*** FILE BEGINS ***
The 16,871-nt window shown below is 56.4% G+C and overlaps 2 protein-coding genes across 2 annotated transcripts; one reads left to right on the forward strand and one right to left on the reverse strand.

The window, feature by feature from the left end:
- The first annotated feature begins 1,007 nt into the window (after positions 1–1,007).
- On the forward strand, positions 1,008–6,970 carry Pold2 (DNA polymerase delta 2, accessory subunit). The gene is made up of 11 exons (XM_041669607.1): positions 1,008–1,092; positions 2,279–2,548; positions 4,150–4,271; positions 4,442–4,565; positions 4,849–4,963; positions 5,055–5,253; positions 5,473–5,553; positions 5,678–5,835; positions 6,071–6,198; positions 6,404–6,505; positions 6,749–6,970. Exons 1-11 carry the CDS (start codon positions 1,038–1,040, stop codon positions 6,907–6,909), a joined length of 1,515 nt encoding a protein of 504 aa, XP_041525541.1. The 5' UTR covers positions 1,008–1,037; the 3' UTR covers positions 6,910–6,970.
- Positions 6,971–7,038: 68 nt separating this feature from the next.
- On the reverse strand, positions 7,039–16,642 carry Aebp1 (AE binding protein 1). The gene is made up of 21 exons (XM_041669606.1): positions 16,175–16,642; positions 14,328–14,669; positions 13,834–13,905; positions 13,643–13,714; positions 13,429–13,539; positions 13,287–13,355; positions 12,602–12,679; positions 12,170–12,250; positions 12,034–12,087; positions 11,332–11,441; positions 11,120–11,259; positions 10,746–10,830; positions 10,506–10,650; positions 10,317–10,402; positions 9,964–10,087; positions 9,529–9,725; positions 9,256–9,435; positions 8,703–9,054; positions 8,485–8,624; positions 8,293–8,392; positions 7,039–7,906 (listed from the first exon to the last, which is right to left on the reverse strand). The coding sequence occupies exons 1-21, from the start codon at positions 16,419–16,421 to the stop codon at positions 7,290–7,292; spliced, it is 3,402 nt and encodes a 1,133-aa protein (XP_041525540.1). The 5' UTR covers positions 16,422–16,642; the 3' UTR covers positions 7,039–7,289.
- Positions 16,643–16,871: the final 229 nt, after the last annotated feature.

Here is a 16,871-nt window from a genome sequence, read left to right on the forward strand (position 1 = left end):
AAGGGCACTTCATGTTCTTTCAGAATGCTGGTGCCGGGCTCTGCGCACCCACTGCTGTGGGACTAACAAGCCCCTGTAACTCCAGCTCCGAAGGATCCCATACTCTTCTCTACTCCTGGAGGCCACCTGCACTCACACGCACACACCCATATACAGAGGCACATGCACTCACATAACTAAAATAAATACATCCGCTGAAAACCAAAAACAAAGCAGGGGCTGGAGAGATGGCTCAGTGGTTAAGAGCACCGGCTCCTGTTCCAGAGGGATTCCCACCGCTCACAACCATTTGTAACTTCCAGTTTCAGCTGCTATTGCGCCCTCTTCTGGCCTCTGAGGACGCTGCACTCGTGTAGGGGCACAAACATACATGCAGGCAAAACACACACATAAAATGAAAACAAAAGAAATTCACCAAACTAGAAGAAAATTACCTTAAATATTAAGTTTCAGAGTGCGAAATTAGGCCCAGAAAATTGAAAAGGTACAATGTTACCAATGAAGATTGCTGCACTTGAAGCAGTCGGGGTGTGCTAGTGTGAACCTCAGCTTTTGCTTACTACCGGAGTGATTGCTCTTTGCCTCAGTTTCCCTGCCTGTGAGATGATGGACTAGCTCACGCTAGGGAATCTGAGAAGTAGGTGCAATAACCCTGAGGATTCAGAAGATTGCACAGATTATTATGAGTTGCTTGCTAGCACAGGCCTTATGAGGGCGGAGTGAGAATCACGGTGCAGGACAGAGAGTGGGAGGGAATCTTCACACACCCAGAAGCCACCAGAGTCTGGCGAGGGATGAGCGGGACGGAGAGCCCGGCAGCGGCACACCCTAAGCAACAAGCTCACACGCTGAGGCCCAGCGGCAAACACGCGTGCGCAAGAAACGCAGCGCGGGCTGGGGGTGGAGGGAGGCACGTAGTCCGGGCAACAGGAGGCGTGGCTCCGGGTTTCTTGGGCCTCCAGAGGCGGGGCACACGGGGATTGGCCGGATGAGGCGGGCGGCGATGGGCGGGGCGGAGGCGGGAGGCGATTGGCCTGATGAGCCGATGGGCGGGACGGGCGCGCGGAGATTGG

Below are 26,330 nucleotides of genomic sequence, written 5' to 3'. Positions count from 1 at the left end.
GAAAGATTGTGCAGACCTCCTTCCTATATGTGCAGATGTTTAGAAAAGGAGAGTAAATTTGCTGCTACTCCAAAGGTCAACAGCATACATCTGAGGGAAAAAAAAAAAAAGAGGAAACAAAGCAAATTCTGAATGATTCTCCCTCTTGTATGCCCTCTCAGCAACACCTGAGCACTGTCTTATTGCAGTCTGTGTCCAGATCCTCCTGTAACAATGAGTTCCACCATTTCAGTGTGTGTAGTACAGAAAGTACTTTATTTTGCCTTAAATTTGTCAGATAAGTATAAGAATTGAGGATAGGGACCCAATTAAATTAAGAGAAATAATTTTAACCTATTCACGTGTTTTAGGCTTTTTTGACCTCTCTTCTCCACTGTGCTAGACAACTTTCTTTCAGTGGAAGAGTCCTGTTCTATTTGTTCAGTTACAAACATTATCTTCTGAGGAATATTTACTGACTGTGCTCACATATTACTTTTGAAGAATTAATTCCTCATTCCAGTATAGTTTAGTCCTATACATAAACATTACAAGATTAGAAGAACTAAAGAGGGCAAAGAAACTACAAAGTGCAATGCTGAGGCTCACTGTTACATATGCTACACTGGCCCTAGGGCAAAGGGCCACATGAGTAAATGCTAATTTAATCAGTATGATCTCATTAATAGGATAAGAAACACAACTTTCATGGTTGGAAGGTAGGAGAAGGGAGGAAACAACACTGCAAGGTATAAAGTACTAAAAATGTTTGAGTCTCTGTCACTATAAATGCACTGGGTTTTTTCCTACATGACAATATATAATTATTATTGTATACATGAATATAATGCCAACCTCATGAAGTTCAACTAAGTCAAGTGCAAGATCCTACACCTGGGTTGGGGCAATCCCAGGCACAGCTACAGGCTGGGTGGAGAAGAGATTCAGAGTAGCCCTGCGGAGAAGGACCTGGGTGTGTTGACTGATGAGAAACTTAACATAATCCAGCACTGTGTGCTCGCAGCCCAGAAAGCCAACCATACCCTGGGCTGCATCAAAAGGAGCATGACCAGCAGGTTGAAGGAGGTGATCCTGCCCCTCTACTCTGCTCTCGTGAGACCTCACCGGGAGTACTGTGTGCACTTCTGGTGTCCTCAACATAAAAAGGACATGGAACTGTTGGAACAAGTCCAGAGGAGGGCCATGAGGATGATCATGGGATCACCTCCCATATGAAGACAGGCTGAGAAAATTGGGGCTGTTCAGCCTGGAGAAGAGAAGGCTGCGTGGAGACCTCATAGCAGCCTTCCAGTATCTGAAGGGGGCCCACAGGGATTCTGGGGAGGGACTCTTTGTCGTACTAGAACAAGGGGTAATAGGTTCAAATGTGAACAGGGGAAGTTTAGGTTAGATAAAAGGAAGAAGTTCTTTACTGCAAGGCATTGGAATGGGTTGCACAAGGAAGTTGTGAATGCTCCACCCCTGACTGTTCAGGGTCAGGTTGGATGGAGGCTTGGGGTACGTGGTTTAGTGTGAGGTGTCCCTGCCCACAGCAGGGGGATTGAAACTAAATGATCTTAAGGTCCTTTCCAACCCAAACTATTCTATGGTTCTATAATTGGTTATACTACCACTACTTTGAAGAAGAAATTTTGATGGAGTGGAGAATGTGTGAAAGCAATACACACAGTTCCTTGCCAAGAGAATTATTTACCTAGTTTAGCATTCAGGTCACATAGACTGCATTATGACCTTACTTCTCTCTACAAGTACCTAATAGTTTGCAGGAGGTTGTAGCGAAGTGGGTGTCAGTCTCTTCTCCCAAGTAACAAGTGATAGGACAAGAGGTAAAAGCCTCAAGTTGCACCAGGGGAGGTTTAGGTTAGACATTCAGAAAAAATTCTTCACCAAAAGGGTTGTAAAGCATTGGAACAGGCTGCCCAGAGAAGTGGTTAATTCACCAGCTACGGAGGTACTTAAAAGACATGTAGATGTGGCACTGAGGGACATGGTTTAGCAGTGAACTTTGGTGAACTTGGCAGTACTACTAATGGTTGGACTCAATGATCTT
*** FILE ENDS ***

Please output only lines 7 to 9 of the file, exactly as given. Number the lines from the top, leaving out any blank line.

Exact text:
- Positions 16,643–16,871: the final 229 nt, after the last annotated feature.

Here is a 16,871-nt window from a genome sequence, read left to right on the forward strand (position 1 = left end):
AAGGGCACTTCATGTTCTTTCAGAATGCTGGTGCCGGGCTCTGCGCACCCACTGCTGTGGGACTAACAAGCCCCTGTAACTCCAGCTCCGAAGGATCCCATACTCTTCTCTACTCCTGGAGGCCACCTGCACTCACACGCACACACCCATATACAGAGGCACATGCACTCACATAACTAAAATAAATACATCCGCTGAAAACCAAAAACAAAGCAGGGGCTGGAGAGATGGCTCAGTGGTTAAGAGCACCGGCTCCTGTTCCAGAGGGATTCCCACCGCTCACAACCATTTGTAACTTCCAGTTTCAGCTGCTATTGCGCCCTCTTCTGGCCTCTGAGGACGCTGCACTCGTGTAGGGGCACAAACATACATGCAGGCAAAACACACACATAAAATGAAAACAAAAGAAATTCACCAAACTAGAAGAAAATTACCTTAAATATTAAGTTTCAGAGTGCGAAATTAGGCCCAGAAAATTGAAAAGGTACAATGTTACCAATGAAGATTGCTGCACTTGAAGCAGTCGGGGTGTGCTAGTGTGAACCTCAGCTTTTGCTTACTACCGGAGTGATTGCTCTTTGCCTCAGTTTCCCTGCCTGTGAGATGATGGACTAGCTCACGCTAGGGAATCTGAGAAGTAGGTGCAATAACCCTGAGGATTCAGAAGATTGCACAGATTATTATGAGTTGCTTGCTAGCACAGGCCTTATGAGGGCGGAGTGAGAATCACGGTGCAGGACAGAGAGTGGGAGGGAATCTTCACACACCCAGAAGCCACCAGAGTCTGGCGAGGGATGAGCGGGACGGAGAGCCCGGCAGCGGCACACCCTAAGCAACAAGCTCACACGCTGAGGCCCAGCGGCAAACACGCGTGCGCAAGAAACGCAGCGCGGGCTGGGGGTGGAGGGAGGCACGTAGTCCGGGCAACAGGAGGCGTGGCTCCGGGTTTCTTGGGCCTCCAGAGGCGGGGCACACGGGGATTGGCCGGATGAGGCGGGCGGCGATGGGCGGGGCGGAGGCGGGAGGCGATTGGCCTGATGAGCCGATGGGCGGGACGGGCGCGCGGAGATTGG